Britain's gender pay gap narrows - but educated mums miss out

by Emma Batha | @emmabatha | Thomson Reuters Foundation
Monday, 5 February 2018 17:50 GMT

A woman stops to look in the window of a shop in London March 25, 2014. REUTERS/Luke MacGregor

Image Caption and Rights Information
Workers tend to see their pay rise as they gain experience, yet part-time workers miss out on these gains

By Emma Batha

LONDON, Feb 5 (Thomson Reuters Foundation) - Women in Britain who switch to part-time work after they give birth suffer a long-term penalty in striving for equal pay, with educated mums the biggest losers, economists said on Monday.

The Institute for Fiscal Studies (IFS) - a leading think tank - said Britain's gender wage gap stood at about 20 percent - after falling from nearly 30 percent in the early 1990s.

However the gap has not narrowed at all for the most educated women - partly because mothers spend more time than fathers doing part-time work - according to a study by the IFS.

Workers tend to see their pay rise as they gain experience, yet part-time workers miss out on these gains, researchers said.

"It is remarkable that periods spent in part-time work lead to virtually no wage progression at all," said IFS associate director Monica Costa Dias, who co-authored the report

"It should be a priority for governments and others to understand the reasons for this," she said in a statement.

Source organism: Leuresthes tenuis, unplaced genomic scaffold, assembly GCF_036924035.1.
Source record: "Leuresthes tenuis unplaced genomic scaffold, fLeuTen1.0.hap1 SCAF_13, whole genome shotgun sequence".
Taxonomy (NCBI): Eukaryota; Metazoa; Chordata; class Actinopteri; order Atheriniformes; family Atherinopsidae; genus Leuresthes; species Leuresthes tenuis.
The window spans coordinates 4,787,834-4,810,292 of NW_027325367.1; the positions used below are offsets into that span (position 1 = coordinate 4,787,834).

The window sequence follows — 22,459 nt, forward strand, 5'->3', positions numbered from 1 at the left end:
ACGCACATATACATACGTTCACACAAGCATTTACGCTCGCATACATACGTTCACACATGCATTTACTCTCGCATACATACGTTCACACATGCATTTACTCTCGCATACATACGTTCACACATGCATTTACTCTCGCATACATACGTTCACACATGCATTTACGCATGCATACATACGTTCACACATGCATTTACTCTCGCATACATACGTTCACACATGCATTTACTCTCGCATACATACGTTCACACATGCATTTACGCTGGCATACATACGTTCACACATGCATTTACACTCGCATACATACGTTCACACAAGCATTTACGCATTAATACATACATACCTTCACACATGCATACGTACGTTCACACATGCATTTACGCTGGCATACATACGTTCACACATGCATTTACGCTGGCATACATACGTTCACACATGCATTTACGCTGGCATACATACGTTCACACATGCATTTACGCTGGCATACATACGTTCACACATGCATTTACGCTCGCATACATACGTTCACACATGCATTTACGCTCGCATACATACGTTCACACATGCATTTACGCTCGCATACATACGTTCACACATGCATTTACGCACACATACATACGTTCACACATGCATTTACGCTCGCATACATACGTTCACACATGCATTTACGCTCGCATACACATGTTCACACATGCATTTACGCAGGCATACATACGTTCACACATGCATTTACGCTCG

By the time a family's first child has grown up in Britain, mothers earn on average about 30 percent less per hour than fathers educated to a similar level, according to the study.

The gap is partly explained by the fact many mothers are likely to have been in part-time rather than full-time work while their child is growing up, or stopped working entirely.

The IFS said the lack of earnings growth in part-time work hit graduate women hardest, because they would have seen the biggest salary increases if they had kept working full-time.

A graduate who had worked for seven years before having a child would, on average, see her hourly wage rise by 6 percent if she stayed in full-time work for another year, but would see no increase if she moved to part-time work, the study found.

Britain introduced a law in 2017 requiring companies with at least 250 workers - which covers almost half of its workforce - to report pay discrepancies between male and female employees.

(Editing by Kieran Guilbert; Please credit the Thomson Reuters Foundation, the charitable arm of Thomson Reuters, which covers humanitarian news, women's rights, trafficking, corruption and climate change. Visit news.trust.org to see more stories.)

Our Standards: The Thomson Reuters Trust Principles.